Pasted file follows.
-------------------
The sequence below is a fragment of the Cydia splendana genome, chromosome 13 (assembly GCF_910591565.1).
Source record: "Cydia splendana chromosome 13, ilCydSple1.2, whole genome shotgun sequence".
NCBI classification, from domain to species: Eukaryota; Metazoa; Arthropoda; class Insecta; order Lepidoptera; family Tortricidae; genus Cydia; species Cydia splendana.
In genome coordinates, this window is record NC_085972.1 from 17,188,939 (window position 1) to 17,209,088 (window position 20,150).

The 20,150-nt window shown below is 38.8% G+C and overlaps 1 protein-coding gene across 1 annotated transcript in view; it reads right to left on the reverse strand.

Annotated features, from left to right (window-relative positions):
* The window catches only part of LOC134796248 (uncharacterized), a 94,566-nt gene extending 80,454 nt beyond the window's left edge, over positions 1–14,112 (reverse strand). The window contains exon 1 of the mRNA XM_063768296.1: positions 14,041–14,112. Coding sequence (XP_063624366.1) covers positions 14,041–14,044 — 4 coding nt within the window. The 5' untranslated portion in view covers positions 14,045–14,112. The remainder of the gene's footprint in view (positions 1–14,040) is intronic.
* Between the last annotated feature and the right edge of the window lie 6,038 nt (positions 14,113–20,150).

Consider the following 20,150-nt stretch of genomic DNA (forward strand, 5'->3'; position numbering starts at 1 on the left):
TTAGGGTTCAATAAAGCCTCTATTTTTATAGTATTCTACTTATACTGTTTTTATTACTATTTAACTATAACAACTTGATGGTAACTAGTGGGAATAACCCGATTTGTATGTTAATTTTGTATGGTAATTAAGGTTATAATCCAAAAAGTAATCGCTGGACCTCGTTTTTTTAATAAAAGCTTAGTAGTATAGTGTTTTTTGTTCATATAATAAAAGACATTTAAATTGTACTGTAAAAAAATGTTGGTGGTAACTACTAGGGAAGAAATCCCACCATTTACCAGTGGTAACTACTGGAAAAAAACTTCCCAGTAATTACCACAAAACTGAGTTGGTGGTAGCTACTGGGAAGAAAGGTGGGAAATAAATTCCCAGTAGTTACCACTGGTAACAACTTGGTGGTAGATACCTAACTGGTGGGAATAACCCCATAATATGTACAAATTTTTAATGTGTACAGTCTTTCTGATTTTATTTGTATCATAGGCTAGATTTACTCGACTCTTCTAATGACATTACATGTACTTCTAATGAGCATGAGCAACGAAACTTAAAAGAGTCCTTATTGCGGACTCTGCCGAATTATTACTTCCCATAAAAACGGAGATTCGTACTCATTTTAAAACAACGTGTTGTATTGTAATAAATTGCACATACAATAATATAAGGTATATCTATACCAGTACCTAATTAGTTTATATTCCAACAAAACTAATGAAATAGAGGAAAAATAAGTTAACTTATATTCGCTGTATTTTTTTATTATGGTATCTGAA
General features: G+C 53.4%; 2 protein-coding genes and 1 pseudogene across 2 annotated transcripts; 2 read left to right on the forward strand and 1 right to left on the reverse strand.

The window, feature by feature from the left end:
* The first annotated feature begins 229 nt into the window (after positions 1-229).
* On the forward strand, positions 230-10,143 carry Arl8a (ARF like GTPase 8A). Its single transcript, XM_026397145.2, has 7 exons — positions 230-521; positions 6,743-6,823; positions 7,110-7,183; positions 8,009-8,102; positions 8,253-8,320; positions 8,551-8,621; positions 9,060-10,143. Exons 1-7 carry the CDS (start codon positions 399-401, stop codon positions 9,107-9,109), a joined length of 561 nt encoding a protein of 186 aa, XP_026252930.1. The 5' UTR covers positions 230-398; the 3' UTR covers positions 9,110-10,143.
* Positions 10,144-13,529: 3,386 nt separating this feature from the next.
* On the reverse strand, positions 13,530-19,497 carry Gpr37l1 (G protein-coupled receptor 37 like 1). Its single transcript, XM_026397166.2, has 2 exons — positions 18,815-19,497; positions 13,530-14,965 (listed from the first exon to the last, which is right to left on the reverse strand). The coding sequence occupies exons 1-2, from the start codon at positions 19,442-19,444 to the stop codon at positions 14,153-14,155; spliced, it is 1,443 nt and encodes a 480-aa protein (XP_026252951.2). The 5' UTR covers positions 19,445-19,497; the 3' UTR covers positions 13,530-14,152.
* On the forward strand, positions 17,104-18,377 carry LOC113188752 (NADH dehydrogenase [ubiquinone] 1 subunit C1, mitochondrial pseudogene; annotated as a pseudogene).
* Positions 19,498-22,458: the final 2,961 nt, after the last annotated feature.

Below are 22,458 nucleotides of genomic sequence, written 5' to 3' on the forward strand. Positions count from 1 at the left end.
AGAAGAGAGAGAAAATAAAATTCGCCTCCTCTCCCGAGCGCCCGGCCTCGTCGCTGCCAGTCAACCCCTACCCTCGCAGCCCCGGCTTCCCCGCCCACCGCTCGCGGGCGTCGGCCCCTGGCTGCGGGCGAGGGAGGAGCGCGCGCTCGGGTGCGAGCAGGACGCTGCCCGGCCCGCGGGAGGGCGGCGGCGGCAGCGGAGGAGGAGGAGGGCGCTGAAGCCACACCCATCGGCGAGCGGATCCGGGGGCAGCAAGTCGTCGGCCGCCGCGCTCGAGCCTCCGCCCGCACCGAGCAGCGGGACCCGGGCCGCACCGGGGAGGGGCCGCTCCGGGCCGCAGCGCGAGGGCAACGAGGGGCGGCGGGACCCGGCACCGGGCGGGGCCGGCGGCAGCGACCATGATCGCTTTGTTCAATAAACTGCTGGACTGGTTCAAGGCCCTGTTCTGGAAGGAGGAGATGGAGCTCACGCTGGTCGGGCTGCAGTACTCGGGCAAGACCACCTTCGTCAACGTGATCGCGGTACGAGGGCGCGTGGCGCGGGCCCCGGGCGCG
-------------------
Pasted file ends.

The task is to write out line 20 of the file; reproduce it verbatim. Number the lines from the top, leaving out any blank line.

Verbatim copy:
AGAAGAGAGAGAAAATAAAATTCGCCTCCTCTCCCGAGCGCCCGGCCTCGTCGCTGCCAGTCAACCCCTACCCTCGCAGCCCCGGCTTCCCCGCCCACCGCTCGCGGGCGTCGGCCCCTGGCTGCGGGCGAGGGAGGAGCGCGCGCTCGGGTGCGAGCAGGACGCTGCCCGGCCCGCGGGAGGGCGGCGGCGGCAGCGGAGGAGGAGGAGGGCGCTGAAGCCACACCCATCGGCGAGCGGATCCGGGGGCAGCAAGTCGTCGGCCGCCGCGCTCGAGCCTCCGCCCGCACCGAGCAGCGGGACCCGGGCCGCACCGGGGAGGGGCCGCTCCGGGCCGCAGCGCGAGGGCAACGAGGGGCGGCGGGACCCGGCACCGGGCGGGGCCGGCGGCAGCGACCATGATCGCTTTGTTCAATAAACTGCTGGACTGGTTCAAGGCCCTGTTCTGGAAGGAGGAGATGGAGCTCACGCTGGTCGGGCTGCAGTACTCGGGCAAGACCACCTTCGTCAACGTGATCGCGGTACGAGGGCGCGTGGCGCGGGCCCCGGGCGCG